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Urbanlab

Chicago Architecture Biennial Announces List of 2017 Participants

11:00 - 6 March, 2017
Chicago Architecture Biennial Announces List of 2017 Participants, James Welling, 8183, 2016 from the series Chicago, 2016-2017, Courtesy the Artist and David Zwirner, New York and London. Image Courtesy of Chicago Architecture Biennial
James Welling, 8183, 2016 from the series Chicago, 2016-2017, Courtesy the Artist and David Zwirner, New York and London. Image Courtesy of Chicago Architecture Biennial

The Chicago Architecture Biennial has announced the list of participants invited to contribute to the event’s second edition, which will be held from September 16 to January 7, 2018 in Chicago. More than 100 architecture firms and artists have been selected by 2017 artistic directors Sharon Johnston and Mark Lee, founders of Los Angeles–based Johnston Marklee, to design exhibitions that will be displayed at the Chicago Cultural Center and throughout the city.

“Our goal for the 2017 Chicago Architecture Biennial is to continue to build on the themes and ideas presented in the first edition,” explained Johnston and Lee. “We hope to examine, through the work of the chosen participants, the continuous engagement with questions of history and architecture as an evolutionary practice.”

5 Projects at the Chicago Biennial that Demonstrate the State of the Art of Sustainability

09:30 - 13 November, 2015
5 Projects at the Chicago Biennial that Demonstrate the State of the Art of Sustainability

At the Chicago Architecture Biennial, the theme selected by directors Joseph Grima and Sarah Herda was deliberately wide in scope, with the expectation that more than one hundred exhibitors would each bring their own perspective on what is “The State of the Art of Architecture.” But where does that leave one of architecture's most widely adopted missions of the 21st century: sustainability? In this article, originally published on her blog Architectstasy as “Chicago Architecture Biennial: The State of the Art of Sustainability,” Jessica A S Letaw delves into five projects that take on sustainability in the context of Chicago's biennial.

At North America's inaugural Architecture Biennial in Chicago, “The State of the Art of Architecture,” architectural firms and practices from all six inhabited continents have been invited to display their work. Spanning all sizes and kinds of projects, the Biennial is showcasing solutions to design problems from spiderwebs to social housing.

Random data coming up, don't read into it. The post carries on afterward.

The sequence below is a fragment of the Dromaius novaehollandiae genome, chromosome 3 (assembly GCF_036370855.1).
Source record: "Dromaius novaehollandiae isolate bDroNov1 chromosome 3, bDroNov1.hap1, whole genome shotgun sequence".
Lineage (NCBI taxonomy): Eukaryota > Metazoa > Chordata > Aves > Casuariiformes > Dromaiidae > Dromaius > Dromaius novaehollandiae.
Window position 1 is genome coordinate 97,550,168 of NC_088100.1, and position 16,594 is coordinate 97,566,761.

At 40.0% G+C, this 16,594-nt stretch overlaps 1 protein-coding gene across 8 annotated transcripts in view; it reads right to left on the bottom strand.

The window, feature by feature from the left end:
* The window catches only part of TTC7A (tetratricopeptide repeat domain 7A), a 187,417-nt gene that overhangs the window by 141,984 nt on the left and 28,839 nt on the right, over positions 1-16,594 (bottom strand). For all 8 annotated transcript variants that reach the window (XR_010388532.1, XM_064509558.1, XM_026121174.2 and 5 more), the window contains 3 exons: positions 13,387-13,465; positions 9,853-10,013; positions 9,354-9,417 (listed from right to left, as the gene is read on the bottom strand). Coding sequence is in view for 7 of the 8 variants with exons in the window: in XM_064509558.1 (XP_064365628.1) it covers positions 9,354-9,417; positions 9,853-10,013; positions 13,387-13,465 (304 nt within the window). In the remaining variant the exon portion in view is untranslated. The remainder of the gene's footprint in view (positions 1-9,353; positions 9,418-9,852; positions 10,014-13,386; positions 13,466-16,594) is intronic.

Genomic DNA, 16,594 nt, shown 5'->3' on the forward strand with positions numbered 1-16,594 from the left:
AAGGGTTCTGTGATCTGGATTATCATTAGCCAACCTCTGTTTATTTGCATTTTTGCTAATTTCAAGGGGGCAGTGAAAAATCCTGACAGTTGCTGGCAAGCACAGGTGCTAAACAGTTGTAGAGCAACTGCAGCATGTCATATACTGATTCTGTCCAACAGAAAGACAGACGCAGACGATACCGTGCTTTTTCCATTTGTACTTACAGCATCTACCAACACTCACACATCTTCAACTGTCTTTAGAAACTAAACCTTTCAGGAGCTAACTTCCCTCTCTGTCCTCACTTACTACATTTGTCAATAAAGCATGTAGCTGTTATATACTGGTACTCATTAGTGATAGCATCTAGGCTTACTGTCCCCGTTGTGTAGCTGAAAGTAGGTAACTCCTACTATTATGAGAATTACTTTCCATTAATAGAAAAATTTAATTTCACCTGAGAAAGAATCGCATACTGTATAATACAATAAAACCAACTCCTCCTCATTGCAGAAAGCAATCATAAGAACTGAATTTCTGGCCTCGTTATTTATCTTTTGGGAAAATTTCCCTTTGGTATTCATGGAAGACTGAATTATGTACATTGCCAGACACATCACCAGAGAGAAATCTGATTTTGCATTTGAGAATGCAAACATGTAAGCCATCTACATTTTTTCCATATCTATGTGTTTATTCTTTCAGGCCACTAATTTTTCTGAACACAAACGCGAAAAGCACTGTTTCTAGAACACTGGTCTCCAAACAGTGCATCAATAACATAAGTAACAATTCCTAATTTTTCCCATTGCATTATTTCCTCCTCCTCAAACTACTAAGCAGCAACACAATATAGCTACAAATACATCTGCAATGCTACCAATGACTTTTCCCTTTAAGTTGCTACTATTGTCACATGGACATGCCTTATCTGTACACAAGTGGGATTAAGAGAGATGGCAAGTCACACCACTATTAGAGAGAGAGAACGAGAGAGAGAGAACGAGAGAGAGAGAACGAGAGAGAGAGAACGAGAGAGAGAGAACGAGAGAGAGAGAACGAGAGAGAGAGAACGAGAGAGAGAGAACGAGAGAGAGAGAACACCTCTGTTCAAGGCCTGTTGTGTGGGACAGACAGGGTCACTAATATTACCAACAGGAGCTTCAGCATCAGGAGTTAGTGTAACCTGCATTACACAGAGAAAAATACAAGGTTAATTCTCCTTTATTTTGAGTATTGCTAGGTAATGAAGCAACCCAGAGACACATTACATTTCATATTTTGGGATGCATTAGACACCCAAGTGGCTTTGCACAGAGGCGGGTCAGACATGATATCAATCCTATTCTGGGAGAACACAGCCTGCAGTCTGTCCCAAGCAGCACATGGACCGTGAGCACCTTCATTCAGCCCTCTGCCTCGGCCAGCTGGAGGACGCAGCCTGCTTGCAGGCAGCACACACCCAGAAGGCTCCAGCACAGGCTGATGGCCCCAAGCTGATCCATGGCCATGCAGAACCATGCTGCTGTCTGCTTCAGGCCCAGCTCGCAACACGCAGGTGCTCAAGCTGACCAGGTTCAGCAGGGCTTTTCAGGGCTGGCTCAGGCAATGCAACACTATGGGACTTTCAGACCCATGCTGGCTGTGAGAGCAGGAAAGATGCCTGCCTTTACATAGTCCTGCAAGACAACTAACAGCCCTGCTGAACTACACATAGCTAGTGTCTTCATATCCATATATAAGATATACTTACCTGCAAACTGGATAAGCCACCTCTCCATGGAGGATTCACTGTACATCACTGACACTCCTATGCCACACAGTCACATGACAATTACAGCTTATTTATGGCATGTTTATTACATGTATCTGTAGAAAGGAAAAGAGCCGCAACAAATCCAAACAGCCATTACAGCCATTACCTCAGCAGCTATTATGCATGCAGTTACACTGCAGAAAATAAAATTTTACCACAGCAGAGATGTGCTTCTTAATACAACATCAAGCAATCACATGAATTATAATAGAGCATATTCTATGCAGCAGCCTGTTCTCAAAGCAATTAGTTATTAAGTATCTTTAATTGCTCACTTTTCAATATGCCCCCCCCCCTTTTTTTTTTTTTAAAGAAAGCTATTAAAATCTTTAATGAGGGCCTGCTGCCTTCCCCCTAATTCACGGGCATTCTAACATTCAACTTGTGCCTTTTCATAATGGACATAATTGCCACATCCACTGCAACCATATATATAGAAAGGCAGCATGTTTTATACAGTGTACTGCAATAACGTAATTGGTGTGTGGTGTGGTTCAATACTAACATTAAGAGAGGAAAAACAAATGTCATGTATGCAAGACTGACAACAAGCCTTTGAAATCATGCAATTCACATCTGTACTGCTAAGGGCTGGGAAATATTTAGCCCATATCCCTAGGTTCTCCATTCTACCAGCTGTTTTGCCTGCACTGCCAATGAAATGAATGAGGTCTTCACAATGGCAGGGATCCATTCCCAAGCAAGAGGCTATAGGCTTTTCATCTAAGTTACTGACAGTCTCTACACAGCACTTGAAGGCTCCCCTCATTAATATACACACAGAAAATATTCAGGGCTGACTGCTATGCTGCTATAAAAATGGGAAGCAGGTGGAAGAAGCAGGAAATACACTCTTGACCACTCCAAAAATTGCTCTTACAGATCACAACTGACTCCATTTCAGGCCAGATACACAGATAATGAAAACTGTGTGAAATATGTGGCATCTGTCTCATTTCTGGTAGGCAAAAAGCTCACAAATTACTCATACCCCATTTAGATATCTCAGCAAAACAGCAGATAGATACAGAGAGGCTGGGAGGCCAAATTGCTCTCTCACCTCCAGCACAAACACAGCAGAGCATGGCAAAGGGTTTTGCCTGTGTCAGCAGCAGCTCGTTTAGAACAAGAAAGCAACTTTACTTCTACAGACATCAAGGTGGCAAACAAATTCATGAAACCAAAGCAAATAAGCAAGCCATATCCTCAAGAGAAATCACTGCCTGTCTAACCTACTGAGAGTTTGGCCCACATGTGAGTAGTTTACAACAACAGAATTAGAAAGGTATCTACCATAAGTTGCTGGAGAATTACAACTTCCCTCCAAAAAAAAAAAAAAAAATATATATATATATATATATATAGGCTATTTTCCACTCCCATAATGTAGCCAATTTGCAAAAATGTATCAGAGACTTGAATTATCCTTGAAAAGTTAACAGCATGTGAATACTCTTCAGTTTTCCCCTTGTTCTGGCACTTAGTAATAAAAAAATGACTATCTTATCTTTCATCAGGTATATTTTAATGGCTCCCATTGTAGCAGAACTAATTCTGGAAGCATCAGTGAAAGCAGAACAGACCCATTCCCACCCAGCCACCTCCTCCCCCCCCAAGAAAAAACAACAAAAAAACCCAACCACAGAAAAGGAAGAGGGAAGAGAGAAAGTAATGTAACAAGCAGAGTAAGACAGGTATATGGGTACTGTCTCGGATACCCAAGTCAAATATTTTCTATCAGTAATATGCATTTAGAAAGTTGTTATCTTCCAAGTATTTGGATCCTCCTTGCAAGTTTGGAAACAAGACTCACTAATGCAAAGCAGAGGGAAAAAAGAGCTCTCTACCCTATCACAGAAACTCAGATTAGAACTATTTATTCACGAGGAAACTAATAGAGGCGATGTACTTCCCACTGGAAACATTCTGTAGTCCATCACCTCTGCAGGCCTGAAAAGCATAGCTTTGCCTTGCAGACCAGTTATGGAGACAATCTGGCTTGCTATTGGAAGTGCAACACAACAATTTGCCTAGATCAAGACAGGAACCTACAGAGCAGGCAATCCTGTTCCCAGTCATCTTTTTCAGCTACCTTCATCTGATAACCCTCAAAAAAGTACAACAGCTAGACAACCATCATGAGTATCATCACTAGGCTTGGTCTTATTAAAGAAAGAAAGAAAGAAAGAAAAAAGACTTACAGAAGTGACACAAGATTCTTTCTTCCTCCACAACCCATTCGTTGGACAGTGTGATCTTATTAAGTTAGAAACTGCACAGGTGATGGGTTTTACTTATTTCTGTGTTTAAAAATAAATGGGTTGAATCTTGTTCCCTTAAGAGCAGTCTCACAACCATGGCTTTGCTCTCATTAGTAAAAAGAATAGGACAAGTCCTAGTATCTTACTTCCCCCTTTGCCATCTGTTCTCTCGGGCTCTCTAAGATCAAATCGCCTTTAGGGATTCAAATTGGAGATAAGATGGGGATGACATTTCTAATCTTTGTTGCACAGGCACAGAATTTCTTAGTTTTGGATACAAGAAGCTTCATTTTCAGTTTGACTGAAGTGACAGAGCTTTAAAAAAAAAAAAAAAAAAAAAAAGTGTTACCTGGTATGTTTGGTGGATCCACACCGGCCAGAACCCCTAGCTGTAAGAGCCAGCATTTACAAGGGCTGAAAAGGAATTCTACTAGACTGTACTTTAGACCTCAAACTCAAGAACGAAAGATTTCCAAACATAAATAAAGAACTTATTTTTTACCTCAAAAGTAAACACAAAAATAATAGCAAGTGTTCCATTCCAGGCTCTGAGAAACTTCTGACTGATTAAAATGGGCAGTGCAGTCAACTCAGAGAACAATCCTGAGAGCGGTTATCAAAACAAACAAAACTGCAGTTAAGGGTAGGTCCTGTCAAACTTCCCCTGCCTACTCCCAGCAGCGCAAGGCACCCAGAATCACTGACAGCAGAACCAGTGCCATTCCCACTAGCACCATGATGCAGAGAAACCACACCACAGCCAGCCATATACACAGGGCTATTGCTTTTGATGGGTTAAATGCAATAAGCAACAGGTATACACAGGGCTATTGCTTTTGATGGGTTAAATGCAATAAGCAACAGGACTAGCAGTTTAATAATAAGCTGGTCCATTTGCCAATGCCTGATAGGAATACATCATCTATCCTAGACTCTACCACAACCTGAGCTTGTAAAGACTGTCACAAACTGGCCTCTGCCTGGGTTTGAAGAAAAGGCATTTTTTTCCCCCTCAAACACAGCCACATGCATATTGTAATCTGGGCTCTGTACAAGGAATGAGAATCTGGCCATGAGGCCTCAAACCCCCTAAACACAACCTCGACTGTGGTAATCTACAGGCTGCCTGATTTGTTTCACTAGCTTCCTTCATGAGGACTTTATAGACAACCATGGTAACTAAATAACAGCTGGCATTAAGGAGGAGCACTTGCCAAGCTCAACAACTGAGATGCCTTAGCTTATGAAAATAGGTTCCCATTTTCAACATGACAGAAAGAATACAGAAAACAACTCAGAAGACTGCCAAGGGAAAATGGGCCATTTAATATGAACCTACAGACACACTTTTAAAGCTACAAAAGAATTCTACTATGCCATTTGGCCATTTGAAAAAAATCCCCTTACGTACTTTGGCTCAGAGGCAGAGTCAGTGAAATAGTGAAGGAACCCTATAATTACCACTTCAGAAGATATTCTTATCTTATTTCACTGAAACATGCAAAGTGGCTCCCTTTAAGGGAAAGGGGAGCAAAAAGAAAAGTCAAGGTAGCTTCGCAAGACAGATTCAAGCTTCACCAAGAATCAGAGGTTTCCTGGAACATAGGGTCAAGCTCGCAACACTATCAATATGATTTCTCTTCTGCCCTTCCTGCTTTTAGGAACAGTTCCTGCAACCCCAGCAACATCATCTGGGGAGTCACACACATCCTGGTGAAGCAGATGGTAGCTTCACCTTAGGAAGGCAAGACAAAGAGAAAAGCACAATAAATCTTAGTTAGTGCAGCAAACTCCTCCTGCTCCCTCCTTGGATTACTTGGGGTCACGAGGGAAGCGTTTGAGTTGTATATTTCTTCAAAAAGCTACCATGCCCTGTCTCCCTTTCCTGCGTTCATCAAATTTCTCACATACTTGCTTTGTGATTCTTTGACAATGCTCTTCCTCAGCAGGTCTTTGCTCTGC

US buildings use around 40% of all the country’s energy consumption. It is a disconcerting truth that even if every new building starting construction tomorrow were to be net-zero energy and net-zero water, we’d still be on a crash course, draining more naturally-available resources than our one planet can permanently sustain. In this environment, architectural designers have a special responsibility to educate themselves about innovative sustainable design techniques, from those that have worked for thousands of years to those that, as the Biennial’s title hopefully suggests, are state of the art.

So what does the Biennial have to say about sustainability? Five projects on display demonstrate different approaches at five different scales: materials, buildings, resources, cities, and the globe.

2012 MoMA PS1 YAP Runner-Up: Virtual Water / UrbanLab + endrestudio + Method Design

15:00 - 19 February, 2012
Courtesy of UrbanLab
Courtesy of UrbanLab

ArchDaily announced the winning proposal for the 2012 MoMA PS1 Young Architects Program (YAP) earlier this month. In order to bring you full coverage of the annual competition, we are featuring the other four creative designs that competed against HWKN’s Wendy. Virtual Water, a collaborative design brought to you by UrbanLab, endrestudio and Method Design, formally manifests what is hidden in plain sight: RAIN. The project reveals and plays with thousands of gallons of summertime rainwater that would otherwise be discarded from the PS1 courtyard.

Virtual Water refers to water hidden in everyday products. A pair of jeans, for example, has a 3000 gallon Virtual Water footprint because 3000 gallons of water are consumed in the various steps of its production chain (growing the cotton, dyeing the fabric, etc).

Courtesy of UrbanLab Courtesy of UrbanLab Courtesy of UrbanLab Courtesy of UrbanLab + 14